"The Elegance of the Hedgehog" by Muriel Barbery

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There come times when you hope you aren’t the boy who cried “Wolf!” too often, whose statements about this or that book have caused calluses to grow in people’s hearts and not to trust their devoted reviewer. If they have, I want to take it all back and beg you to trust me about this book. A bestseller in Europe, highly praised wherever it was reviewed (this space will be no exception), “The Elegance of the Hedgehog” will stun you with its own elegance, with its erudition, and with its wisdom.

Originally published in 2006 in France as “L’élégance du hérisson,” this marvelous second novel of Muriel Barbery charts the highly refined intellectual journey of a fifty-four-year-old Paris concierge from isolation to a full, loving embrace of her life and loved ones. Our heroine, Madame Michel, has read deeply and widely of the world’s narrative masterpieces, and has delected the great art of the world, recognizes and appreciates the world’s great music, and is more than passingly familiar with the themes of modern philosophy. And in her strong intelligence, her reading bears the fruit of a highly sophisticated wisdom. (However, all is not Tolstoy, Mozart, and Vermeer: at a critical juncture in the narrative, Madame Michel finds meaning and persuasion in a lyric by rap artist Eminem.)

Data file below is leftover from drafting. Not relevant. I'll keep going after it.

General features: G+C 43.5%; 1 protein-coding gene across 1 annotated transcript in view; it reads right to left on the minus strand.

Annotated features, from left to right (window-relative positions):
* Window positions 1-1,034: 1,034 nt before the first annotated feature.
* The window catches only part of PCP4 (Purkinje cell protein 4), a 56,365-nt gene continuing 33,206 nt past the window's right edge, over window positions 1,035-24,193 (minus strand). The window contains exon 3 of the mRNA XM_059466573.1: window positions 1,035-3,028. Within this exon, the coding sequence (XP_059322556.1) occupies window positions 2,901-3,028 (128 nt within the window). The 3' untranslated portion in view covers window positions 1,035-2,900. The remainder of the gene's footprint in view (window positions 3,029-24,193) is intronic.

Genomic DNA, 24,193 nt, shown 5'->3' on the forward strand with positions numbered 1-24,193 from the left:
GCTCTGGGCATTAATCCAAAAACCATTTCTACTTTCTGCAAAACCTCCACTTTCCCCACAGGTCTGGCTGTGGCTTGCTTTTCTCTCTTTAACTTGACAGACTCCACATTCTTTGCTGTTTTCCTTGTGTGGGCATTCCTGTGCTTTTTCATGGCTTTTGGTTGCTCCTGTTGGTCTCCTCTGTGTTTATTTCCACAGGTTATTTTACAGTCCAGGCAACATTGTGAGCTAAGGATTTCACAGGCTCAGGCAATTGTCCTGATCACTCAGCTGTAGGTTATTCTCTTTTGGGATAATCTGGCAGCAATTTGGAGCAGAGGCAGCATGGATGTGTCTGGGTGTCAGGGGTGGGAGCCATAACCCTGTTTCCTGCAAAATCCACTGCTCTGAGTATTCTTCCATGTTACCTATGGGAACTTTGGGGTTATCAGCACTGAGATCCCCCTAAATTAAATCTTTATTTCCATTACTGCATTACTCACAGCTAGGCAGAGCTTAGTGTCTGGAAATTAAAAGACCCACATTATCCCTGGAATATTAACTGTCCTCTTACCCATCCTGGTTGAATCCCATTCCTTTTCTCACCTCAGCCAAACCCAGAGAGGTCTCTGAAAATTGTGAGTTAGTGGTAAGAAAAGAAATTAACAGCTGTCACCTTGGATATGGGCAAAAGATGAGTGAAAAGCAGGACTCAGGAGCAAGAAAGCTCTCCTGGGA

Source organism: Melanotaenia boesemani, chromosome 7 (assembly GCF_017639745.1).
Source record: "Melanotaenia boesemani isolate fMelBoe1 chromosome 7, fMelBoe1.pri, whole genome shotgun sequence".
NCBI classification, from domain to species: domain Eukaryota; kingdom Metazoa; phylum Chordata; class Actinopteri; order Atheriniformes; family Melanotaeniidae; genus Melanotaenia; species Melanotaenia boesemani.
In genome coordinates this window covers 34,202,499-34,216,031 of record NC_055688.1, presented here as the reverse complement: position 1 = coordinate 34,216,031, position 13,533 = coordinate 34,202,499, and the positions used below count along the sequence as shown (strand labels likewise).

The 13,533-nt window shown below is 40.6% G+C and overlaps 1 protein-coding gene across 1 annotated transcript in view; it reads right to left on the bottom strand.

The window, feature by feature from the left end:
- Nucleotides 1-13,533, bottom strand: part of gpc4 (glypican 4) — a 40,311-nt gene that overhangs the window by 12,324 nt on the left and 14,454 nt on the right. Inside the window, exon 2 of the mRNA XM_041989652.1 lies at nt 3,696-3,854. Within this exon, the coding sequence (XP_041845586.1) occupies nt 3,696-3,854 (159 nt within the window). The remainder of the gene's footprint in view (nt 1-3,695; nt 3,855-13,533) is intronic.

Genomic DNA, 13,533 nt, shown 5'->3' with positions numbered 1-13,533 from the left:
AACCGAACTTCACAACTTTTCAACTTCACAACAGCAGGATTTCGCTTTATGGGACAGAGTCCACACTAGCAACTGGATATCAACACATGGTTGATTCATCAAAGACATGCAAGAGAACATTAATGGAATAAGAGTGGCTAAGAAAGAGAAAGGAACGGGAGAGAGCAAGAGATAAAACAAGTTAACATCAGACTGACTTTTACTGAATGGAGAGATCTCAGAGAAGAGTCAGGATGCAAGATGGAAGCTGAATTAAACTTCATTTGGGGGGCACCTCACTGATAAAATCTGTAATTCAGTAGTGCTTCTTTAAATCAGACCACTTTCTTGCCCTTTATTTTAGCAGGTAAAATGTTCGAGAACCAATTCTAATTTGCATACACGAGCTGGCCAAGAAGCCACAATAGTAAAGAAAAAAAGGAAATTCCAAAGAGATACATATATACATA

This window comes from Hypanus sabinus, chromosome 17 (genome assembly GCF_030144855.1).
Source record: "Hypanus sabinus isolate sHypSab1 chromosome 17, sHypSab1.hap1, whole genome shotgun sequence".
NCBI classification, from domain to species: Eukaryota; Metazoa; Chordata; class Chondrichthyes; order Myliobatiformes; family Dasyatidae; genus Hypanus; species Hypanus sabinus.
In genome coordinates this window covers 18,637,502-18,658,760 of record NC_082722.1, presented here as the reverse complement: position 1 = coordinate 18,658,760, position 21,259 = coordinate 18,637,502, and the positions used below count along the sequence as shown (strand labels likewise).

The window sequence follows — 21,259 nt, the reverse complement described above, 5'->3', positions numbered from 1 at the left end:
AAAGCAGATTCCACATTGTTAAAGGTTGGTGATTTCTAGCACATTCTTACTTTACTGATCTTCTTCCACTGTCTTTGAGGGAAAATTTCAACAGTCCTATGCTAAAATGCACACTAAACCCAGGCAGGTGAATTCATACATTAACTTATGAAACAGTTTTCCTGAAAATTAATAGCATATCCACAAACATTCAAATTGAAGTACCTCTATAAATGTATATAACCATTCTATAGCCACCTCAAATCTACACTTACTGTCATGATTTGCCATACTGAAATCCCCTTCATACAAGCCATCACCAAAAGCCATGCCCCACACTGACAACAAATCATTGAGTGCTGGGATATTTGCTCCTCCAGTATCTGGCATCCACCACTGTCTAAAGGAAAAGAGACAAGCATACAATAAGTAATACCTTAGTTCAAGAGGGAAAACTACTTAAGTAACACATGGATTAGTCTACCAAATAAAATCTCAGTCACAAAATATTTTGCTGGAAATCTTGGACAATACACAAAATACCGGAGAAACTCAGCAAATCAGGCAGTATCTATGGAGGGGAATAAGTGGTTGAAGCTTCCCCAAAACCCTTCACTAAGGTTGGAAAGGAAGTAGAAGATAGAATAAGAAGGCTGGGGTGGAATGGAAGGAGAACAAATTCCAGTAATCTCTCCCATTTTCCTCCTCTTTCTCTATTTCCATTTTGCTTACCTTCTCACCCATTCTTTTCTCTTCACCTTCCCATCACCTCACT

Madame Michel’s narrative alternates with that of Paloma, an unhappy young girl who is part of a family that lives in the apartment building. Each in her own way, they ponder the function and effect of Art in our lives, and jointly their understanding has a deep and highly persuasive effect on us. The book is completely beguiling – a delight to read and thought-provoking in the extreme. Mme Barbery brings us into the confidence of these two very different-but-similar female characters. We love Madame Michel and learn to love Paloma as the book proceeds, and the alliance of the two is too brief – we regret that it can’t take up more of the story – such is the author’s effectiveness with her characters.

I need also to devote a moment to the seamless and virtuosic translation by the novelist Alison Anderson. This could not have been an easy book to translate, but this just might be better than Michael Hulse’s rendering in English of W.G. Sebald’s “The Emigrants.”

For most of this unique book, philosophical considerations share space with skewerings of modern manners and pretension. The fact that such beautiful and heartbreaking love unfolds late in its pages just strikes me as miraculous, and a tribute to Mme Barbery’s powers. I doubt very seriously if I will a better book this year.